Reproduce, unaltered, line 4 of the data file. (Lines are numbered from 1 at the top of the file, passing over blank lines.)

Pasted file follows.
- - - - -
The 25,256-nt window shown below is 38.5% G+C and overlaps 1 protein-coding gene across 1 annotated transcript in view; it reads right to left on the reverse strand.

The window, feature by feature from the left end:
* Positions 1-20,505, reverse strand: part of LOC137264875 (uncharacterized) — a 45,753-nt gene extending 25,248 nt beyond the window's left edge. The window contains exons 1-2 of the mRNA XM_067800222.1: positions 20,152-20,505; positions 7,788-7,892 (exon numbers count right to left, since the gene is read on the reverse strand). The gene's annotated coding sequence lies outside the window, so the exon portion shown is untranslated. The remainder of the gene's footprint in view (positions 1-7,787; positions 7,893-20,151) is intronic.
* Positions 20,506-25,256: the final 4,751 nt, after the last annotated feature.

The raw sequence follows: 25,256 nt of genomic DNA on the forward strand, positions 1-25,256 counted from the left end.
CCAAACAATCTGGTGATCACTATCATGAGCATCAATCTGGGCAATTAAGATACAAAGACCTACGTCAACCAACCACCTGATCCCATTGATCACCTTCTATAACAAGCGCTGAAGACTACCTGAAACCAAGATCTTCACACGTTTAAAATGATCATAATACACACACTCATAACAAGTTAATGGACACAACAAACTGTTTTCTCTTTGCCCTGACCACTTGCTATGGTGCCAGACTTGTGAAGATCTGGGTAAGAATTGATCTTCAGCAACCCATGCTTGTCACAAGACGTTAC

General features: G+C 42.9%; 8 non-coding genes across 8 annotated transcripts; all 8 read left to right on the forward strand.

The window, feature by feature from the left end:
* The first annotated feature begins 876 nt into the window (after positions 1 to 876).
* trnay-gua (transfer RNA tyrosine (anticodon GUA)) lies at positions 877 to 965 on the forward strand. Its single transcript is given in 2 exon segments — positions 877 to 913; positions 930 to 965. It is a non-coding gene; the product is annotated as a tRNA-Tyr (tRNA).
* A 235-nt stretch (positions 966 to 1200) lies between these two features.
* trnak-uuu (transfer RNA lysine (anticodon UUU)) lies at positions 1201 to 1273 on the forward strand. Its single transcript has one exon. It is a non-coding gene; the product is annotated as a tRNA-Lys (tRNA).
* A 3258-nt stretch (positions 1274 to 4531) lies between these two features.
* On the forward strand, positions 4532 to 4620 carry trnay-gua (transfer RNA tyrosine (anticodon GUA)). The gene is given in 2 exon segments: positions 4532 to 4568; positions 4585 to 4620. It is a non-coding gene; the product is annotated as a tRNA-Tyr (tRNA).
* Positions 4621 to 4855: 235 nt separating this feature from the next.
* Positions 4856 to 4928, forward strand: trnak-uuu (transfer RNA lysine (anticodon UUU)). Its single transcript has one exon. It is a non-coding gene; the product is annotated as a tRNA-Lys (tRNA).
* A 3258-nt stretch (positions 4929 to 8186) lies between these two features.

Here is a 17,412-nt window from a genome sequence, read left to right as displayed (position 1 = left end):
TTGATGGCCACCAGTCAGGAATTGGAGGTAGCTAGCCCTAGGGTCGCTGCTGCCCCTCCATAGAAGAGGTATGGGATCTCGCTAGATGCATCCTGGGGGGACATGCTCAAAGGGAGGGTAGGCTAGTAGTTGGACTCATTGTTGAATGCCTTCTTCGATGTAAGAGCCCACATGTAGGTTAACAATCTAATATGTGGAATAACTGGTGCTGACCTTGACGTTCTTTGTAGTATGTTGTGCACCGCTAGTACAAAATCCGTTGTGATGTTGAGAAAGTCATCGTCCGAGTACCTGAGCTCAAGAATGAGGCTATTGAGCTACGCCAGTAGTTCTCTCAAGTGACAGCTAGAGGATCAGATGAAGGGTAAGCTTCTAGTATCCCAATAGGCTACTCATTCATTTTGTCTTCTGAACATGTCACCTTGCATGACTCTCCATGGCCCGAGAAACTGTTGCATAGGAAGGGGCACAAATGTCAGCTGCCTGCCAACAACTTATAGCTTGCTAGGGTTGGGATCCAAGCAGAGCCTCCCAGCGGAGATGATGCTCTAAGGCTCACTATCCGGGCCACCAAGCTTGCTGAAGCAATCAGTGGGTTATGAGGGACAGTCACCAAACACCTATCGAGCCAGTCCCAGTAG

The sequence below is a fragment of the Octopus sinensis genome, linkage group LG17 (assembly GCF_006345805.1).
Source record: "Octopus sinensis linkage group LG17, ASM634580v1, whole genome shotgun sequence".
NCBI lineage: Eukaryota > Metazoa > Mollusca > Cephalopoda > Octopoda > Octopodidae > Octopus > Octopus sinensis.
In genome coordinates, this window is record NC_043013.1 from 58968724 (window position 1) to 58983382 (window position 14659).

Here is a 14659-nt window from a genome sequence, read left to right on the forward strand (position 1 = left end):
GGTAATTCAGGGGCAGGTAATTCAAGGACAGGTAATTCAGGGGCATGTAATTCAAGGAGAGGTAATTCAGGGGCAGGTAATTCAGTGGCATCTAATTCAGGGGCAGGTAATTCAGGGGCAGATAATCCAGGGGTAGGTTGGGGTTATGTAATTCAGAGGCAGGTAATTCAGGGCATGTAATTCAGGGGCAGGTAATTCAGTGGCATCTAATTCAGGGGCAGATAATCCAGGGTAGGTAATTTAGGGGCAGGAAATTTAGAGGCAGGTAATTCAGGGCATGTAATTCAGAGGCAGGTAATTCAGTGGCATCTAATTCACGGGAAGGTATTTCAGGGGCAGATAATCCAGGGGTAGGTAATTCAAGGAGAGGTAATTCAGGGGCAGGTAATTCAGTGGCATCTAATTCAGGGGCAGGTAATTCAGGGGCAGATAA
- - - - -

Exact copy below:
* Positions 20,506-25,256: the final 4,751 nt, after the last annotated feature.